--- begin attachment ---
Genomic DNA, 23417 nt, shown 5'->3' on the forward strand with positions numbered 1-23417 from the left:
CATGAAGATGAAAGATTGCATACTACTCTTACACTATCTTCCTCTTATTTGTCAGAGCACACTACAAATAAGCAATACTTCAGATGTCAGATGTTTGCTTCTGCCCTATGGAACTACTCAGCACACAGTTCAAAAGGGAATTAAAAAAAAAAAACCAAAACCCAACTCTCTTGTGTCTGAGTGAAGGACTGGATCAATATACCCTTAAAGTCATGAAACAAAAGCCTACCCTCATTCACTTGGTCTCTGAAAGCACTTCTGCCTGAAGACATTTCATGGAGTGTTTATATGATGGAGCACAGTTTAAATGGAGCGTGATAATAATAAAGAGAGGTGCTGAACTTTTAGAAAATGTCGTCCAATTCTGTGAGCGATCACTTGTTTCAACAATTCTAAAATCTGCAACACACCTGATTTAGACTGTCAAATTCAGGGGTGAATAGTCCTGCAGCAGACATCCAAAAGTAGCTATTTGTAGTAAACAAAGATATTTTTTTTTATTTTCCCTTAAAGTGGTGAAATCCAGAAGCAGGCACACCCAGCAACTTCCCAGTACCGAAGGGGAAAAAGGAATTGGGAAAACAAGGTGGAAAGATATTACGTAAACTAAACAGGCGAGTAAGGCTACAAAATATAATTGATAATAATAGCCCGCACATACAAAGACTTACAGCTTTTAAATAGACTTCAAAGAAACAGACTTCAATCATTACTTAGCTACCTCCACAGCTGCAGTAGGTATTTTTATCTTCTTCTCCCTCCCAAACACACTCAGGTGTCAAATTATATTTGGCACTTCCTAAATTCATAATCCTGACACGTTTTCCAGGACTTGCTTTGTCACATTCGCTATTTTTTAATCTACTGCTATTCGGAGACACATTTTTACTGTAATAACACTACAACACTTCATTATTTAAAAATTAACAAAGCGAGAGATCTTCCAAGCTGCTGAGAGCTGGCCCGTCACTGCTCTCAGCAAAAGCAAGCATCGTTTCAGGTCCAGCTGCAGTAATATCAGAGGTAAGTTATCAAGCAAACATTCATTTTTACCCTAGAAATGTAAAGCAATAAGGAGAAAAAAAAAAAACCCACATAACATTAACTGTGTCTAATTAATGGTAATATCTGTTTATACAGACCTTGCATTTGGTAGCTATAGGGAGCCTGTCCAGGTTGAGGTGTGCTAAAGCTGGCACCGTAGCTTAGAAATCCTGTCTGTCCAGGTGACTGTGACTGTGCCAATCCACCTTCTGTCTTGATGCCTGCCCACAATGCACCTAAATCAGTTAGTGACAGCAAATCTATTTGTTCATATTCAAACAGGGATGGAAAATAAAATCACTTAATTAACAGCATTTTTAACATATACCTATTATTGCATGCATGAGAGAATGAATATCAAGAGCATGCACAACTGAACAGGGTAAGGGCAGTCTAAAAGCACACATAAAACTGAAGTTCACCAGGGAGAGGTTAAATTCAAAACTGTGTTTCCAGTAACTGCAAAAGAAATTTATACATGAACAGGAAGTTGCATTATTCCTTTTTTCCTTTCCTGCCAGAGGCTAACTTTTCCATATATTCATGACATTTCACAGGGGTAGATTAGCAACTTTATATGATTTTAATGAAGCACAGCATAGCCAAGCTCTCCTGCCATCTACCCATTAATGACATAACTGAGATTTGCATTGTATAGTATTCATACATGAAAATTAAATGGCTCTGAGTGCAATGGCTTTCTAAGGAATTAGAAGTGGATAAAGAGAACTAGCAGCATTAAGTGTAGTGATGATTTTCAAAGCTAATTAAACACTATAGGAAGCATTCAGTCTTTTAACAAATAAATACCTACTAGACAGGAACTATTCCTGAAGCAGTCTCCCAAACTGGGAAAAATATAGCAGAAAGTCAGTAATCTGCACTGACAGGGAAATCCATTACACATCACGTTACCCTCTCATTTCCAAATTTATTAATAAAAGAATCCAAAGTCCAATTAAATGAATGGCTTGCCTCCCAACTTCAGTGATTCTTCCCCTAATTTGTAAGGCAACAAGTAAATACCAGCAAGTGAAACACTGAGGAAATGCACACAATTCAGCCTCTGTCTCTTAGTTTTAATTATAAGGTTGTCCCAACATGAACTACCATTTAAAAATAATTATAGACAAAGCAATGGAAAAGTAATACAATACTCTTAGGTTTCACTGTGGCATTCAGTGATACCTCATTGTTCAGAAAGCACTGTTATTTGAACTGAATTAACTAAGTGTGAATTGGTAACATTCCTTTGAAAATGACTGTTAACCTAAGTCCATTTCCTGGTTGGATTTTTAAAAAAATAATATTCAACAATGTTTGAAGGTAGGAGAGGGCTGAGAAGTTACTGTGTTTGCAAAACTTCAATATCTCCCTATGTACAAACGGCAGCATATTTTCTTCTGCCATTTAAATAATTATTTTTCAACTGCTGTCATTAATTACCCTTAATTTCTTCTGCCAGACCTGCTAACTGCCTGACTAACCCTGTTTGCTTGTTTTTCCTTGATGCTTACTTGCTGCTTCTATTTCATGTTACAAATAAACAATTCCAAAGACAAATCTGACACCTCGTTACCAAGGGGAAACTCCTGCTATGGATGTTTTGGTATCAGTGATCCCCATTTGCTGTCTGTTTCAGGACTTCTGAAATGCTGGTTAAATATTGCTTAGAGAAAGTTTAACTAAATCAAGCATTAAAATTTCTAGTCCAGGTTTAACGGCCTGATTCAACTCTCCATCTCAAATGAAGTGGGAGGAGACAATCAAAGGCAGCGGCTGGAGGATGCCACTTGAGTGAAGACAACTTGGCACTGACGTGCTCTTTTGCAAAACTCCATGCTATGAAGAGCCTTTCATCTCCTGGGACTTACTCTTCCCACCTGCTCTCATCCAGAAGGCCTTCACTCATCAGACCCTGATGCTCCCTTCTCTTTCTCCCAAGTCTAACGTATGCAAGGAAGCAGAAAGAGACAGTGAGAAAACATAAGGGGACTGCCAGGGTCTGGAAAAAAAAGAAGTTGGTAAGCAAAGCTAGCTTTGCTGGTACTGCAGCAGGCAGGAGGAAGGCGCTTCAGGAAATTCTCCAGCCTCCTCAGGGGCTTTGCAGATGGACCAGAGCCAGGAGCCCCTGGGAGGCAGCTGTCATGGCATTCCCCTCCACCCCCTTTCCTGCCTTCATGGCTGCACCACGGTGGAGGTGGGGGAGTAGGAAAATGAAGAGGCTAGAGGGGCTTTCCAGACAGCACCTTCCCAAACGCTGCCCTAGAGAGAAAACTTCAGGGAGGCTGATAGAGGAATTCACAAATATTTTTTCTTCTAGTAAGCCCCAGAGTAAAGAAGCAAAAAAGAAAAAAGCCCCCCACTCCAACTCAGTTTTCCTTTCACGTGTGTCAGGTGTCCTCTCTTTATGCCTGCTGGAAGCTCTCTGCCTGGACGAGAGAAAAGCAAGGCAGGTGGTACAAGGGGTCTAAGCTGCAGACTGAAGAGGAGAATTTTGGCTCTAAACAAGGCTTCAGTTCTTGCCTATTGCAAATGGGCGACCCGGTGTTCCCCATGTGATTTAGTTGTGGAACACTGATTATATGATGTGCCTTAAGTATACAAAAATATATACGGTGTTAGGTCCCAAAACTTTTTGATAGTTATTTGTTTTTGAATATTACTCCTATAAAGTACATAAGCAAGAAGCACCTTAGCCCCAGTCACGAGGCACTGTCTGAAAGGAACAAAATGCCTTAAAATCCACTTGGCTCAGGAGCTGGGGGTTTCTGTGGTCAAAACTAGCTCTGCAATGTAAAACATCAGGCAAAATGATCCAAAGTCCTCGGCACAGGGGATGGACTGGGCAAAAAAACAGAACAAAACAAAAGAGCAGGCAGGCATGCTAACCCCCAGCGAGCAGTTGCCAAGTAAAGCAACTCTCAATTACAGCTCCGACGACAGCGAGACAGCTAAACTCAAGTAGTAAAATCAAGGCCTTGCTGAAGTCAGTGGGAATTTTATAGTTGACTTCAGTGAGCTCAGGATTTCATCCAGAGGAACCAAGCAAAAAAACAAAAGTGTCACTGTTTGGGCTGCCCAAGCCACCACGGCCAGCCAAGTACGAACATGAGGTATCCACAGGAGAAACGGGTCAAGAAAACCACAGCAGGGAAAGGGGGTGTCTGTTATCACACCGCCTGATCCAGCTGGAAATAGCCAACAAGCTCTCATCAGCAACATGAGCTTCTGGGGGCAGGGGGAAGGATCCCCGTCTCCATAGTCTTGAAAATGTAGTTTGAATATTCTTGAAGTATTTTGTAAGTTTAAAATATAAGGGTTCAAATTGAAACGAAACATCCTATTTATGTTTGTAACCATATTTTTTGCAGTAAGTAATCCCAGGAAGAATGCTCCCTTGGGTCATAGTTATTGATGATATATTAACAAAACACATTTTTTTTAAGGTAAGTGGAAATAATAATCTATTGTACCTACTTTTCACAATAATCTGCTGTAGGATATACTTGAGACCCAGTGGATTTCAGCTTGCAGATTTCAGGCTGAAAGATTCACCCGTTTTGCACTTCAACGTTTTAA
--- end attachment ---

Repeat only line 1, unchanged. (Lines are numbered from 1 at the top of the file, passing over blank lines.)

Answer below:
Genomic DNA, 23417 nt, shown 5'->3' on the forward strand with positions numbered 1-23417 from the left: